Now in Its 5th Season, Children’s Book a Tree’s Christmas Continues to Touch Hearts of Children and Adults Alike

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The 66-page, embossed hard-cover children’s chapter book, with original artwork on the dust cover, has become a regularly featured item at Christmas tree farms and Christmas shops across America, in addition to being available at select bookstores and online at http://www.atreeschristmas.com.

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A Tree's Christmas will be a treasured gift to share with a loved one, child or adult. Its lessons of a brief life fully lived in gratitude for the wonder of creation are to be respectfully passed on to new generations.

Now in its 5th season, the ever-popular children’s Christmas book, A Tree’s Christmas, continues to be enjoyed by adults and children alike who are touched by the heartwarming story of a family’s wonder-filled Christmas – as told by the family’s magical Christmas tree.

The 66-page, embossed hard-cover children’s chapter book, with original artwork on the dust cover, has become a regularly featured item at Christmas tree farms and Christmas shops across America, in addition to being available at select bookstores and online at http://www.atreeschristmas.com.

Three years ago, the Chicago Daily Herald’s reviewer wrote that A Tree’s Christmas is sure to become a Christmas classic, and that prediction seems to be coming true. At only $9.95, A Tree’s Christmas sells several thousand copies every Christmas season.

"A Tree's Christmas will be a treasured gift to share with a loved one, child or adult. Its lessons of a brief life fully lived in gratitude for the wonder of creation are to be respectfully passed on to new generations," wrote James A. Cox, Editor in Chief at Children’s Bookwatch in The Midwest Book Review.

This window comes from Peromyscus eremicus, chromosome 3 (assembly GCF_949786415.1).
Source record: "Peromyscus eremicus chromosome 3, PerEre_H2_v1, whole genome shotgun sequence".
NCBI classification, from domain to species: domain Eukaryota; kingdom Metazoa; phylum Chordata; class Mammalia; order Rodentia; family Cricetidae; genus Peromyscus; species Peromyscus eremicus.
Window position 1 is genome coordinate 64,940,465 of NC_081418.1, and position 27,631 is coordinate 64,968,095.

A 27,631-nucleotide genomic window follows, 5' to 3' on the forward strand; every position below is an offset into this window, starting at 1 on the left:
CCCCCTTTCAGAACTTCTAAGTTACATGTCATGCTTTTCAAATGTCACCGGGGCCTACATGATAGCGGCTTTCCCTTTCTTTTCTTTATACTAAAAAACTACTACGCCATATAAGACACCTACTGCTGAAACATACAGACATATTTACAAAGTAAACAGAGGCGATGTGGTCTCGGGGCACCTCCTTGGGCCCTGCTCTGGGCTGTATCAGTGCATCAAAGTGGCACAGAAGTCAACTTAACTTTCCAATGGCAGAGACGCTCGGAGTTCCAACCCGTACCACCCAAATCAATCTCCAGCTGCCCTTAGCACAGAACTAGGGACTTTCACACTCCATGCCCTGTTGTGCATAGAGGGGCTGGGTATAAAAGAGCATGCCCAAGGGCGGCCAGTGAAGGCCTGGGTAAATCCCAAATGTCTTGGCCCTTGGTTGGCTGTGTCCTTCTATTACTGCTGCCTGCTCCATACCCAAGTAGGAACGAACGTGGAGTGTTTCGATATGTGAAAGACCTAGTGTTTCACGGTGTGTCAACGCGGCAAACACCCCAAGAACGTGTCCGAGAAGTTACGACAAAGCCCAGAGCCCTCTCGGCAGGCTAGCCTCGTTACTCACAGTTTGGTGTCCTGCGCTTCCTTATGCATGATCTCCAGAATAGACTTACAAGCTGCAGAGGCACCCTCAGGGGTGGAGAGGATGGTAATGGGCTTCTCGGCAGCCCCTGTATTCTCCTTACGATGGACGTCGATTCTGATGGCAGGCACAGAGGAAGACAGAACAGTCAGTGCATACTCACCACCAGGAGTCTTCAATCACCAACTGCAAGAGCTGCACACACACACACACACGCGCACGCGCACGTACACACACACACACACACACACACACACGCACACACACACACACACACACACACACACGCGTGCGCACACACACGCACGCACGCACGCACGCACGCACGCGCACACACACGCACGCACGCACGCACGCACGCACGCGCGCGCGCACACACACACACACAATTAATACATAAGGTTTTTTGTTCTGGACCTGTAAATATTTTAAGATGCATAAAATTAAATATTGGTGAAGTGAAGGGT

Opening and closing with narration by a 13-year-old girl who thinks she dreamed the story (but lets the reader decide if that’s true), the book examines themes of the cycle of life, family ties, birth, death, hardships and triumphs so appropriate for current times.

The book even addresses current issues important for youth by showing how the little Christmas tree raises its self confidence and overcomes bullying by larger trees, which eventually come to respect and love the little Christmas tree.

Lovingly taken out and laid down in the family’s snow-covered garden after Christmas, to the amazement, surprise and delight of the trees around the garden, the Christmas tree spends the night telling the other trees what it was like to be a part of the family’s Christmas celebration, to be the center of attention during the special season, and how it helped make their Christmas even better.

In one of the chapters that is already the favorite of little boys, the Christmas tree and Lucky the Irish setter tell how they managed to chase off a burglar trying to steal all of the presents under the tree. In another chapter, the tree and Lucky tell how they helped to get a fire going in the fireplace to help keep the little girl’s older sister and her newborn warm with a blizzard raging outside.

The main characters – oaks, pines, maples, dogwoods, willows, poplars and hickories – all take on the personalities of their species (as observed by the author’s 50 years in the rural South). The tree-characters interact with the little Christmas tree variously as friendly, critical, uncaring, aloof, arrogant, and finally, loving and caring.

“It’s a sweet children’s Christmas story that I’m sure young children will like,” commented reviewer Dr. Judith Briles, author of more than 20 books and board member of the Colorado Independent Publishers Association. “Adults will understand and love the circle of life theme. And, of course, the author reminds us there’s a lot more to a tree than its branches and leaves! The surprise ending will touch everyone’s hearts.”

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For a Reviewer’s Copy
Contact: Michelle Griffith
Michelle(at)clearviewcom(dot)com
813-597-8189

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Andrew Bowen, APR

Michelle M. Griffith APR
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